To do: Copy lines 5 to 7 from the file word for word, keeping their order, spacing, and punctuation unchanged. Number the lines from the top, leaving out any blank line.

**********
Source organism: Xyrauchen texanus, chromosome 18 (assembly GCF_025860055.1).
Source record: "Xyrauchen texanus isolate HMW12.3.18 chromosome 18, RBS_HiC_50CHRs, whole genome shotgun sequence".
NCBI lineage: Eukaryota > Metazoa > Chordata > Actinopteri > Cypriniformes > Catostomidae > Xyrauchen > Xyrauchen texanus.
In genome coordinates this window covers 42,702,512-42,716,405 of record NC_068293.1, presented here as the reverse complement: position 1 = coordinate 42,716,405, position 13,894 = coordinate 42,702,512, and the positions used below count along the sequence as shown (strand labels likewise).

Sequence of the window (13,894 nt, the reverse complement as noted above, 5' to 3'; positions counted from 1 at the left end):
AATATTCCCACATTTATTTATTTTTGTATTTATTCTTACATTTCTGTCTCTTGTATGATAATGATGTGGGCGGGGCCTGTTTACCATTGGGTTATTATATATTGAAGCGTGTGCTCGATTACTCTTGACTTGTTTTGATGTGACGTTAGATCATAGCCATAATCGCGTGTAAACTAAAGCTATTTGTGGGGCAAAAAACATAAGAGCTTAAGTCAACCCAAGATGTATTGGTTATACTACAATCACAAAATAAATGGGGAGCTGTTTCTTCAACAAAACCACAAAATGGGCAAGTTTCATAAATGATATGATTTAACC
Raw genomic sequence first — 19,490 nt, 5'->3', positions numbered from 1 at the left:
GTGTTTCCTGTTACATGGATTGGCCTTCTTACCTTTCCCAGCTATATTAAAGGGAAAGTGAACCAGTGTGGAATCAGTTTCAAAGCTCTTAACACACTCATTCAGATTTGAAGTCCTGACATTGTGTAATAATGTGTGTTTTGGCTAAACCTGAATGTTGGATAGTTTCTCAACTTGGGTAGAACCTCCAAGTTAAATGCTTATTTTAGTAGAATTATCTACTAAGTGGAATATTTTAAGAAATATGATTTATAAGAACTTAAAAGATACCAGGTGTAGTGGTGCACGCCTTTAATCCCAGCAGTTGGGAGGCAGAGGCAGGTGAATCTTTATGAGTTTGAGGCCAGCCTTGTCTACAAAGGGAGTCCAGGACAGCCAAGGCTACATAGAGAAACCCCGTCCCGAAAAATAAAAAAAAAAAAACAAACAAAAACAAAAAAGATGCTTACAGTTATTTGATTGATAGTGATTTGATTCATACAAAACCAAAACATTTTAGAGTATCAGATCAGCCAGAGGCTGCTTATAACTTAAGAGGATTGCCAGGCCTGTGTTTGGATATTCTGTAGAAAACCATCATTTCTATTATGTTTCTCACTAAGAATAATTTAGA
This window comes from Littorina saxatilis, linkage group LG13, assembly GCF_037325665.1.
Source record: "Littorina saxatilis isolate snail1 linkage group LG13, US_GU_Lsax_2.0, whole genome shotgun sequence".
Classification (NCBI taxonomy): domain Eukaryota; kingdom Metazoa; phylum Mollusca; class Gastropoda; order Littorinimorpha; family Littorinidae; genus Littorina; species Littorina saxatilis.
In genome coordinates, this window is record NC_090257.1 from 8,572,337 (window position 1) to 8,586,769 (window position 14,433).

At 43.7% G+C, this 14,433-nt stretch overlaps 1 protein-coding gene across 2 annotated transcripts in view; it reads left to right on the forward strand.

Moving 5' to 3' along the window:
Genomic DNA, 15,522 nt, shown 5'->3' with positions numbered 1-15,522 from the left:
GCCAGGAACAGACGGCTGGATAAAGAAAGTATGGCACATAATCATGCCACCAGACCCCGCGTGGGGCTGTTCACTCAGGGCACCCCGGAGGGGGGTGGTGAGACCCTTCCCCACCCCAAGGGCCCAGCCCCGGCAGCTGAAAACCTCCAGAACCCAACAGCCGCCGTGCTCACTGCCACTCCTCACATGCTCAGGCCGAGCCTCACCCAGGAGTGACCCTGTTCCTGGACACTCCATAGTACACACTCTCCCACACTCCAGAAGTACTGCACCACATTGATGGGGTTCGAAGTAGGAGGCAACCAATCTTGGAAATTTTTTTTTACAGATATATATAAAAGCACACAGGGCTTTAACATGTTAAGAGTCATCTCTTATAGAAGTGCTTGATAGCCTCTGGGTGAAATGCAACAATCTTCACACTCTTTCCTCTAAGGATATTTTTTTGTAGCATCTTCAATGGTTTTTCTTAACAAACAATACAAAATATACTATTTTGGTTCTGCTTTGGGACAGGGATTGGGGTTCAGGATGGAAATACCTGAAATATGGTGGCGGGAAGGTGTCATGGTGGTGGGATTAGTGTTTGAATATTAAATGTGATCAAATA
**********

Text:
Sequence of the window (13,894 nt, the reverse complement as noted above, 5' to 3'; positions counted from 1 at the left end):
AATATTCCCACATTTATTTATTTTTGTATTTATTCTTACATTTCTGTCTCTTGTATGATAATGATGTGGGCGGGGCCTGTTTACCATTGGGTTATTATATATTGAAGCGTGTGCTCGATTACTCTTGACTTGTTTTGATGTGACGTTAGATCATAGCCATAATCGCGTGTAAACTAAAGCTATTTGTGGGGCAAAAAACATAAGAGCTTAAGTCAACCCAAGATGTATTGGTTATACTACAATCACAAAATAAATGGGGAGCTGTTTCTTCAACAAAACCACAAAATGGGCAAGTTTCATAAATGATATGATTTAACC
Raw genomic sequence first — 19,490 nt, 5'->3', positions numbered from 1 at the left: